Small Batch

How to Make Bagels at Home

By • July 12, 2013 • 62 Comments

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It's always more fun to DIY. Every week, we'll spare you a trip to the grocery store and show you how to make small batches of great foods at home.

Today: Making your own bagels takes some time, but it's easy once you get over your fears. Thankfully, Kenzi holds our hand throughout the whole process, with a recipe and step-by-step instructions.

The only thing you can do to mess up making your own bagels is to make them, say, square.   

This is a promise -- the secret to good bagels is that there really is no secret, other than you don't have to be anywhere near New York City to have perfectly chewy, fresh bagels for breakfast this Sunday morning. 

More things that aren't true: that it's the New York water that makes them what they are, that you'll kill the dough by squeezing, forcing it into a bagel shape, that they're too high-maintenance and you'll go running (screaming) back to the grocery store standard. 

Please don't do that. If you've ever mixed and kneaded any other dough, this will be a breeze. Let's do it together.  

Bagels

Makes 6 to 8 bagels 

3 1/2 cups (1 pound) unbleached flour (see note below)
3 teaspoons coarse kosher salt, divided
3/4 teaspoon instant yeast
1 tablespoon honey (see note below)
1 cup plus 2 tablespoons room temperature or slightly warm water
1 teaspoon baking soda
1 egg white, optional
Seeds!

Note: This recipe is adapted from one by the bread man himself, Peter Reinhart. (Why mess with a good thing?) I use all-purpose flour, but you can swap any amount of it with whole grain flour (like rye or wheat) for a different flavor. Reinhart also uses barley malt syrup, as do most serious bagel people, but honey works just as well. Shall we, then? 

Mix the flour, 2 teaspoons of the salt, the yeast, honey, and the water until everything begins to form into dough. You can use a mixer if you like, but it's simpler by hand. It'll be a stiff dough, as there's not much water, but this makes it sturdy enough to withstand a dunk in boiling water later. Feel free to add a bit more water if necessary, but you shouldn't need much. 

Let the dough rest for 5 minutes while you find a place in your tiny apartment on which to knead. 

Knead on a floured surface for about 3 minutes -- the dough will get smooth, a little tacky. 

Now put your lovely little dough ball into an oiled boil, cover it with plastic wrap, and let it hang in the fridge for a few hours, or at least an hour. (I've left it for both 45 minutes and 4 hours, and both batches turned out fine.)

When you're ready to shape the bagels, line a baking sheet with lightly greased parchment paper. Then remove the dough from the fridge, and cut it  into 6 or 8 pieces, depending on how large or small you'd like your bagels to be. (I find that 6 pieces yields my kind of bagel: not puny.) Form each piece into a ball, and then each ball into a 10-inch log, with tapered ends. (Don't use any flour on your surface! You'll need the dough to stick just slightly in order for it to change shape.)  

To shape the bagels, place one end of one dough log in between your thumb and forefinger, and then wrap it around the rest of your fingers -- the dough ends should overlap by an inch or two -- and squeeze it slightly to bind it together. Once you do this, you can also roll the ends together on a surface to enhance the seal. Extra security is never a bad thing.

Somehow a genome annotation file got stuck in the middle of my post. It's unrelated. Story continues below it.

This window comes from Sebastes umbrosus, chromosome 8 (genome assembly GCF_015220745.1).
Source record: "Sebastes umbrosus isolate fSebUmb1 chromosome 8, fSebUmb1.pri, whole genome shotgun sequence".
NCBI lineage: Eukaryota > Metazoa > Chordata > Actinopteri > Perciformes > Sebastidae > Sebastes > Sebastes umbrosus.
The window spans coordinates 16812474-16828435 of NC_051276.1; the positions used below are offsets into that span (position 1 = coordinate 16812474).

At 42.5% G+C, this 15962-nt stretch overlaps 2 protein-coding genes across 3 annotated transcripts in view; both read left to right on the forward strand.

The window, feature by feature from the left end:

Repeat for all of the bagels, then lightly oil them and cover with plastic wrap. Put them in the fridge to proof overnight. Invite guests over for brunch. 

About an hour an a half before you want to bake them, pull the bagels out of the fridge to come to room temperature, and fill a large pot (I use a Dutch oven) with at least 4 inches of water. Cover and bring it to a boil. When it boils, add 1 teaspoon of salt and the baking soda, then turn it down to a simmer. 

Crank the oven to 500° F.  

Now test the bagels by using the float test: fill a bowl with cold water, and place one bagel in it. If it floats, they're all ready to go. If not, you haven't failed: just return it to the baking sheet and let proof for 15 to 20 minutes more, then do the test again.

Onto the boil. If you do not do this, in the opinion of many, what you're making is not a bagel -- it's a round roll with an unexplained hole. So never skip this step.

Working in batches that will fit in your pot, carefully drop each bagel into the simmering water, let poach for 1 minute, and flip with a slotted spoon or a spider. Poach 30 seconds more, and then return each bagel to the baking sheet. 

(Science nerds, take heed: this step "sets the crust," meaning it will be chewier, and it won't expand as much during the bake.)

And, the fun part: sprinkle your bagels with whatever topping you want. To help your toppings stick, use an egg white wash, but the residual water from the poach should do the trick, too. Seeds are great, as is big flake or rock salt. Give every bagel a different topping if you want, just don't leave them plain. Who wants a plain bagel? (Really though, get out.) 

You're so close: slip them in the oven and reduce the heat to 450° F. Bake for 8 minutes, rotate the sheet, and bake 8 to 12 minutes more, until the bagels are golden brown. Feel free to check the bottom of the bagels as they cook -- if they're getting too brown, just stick another baking sheet underneath them (a baking stone works, too). 

Pull them from the oven, and wait an excruciating 30 minutes before you eat them. 

Now off with you -- go make bagels and take Reinhart's baker's blessing with you, modified just slightly for bagel-making: may your crust be chewy, and your bread always rise.

See the full recipe (and save and print it) here.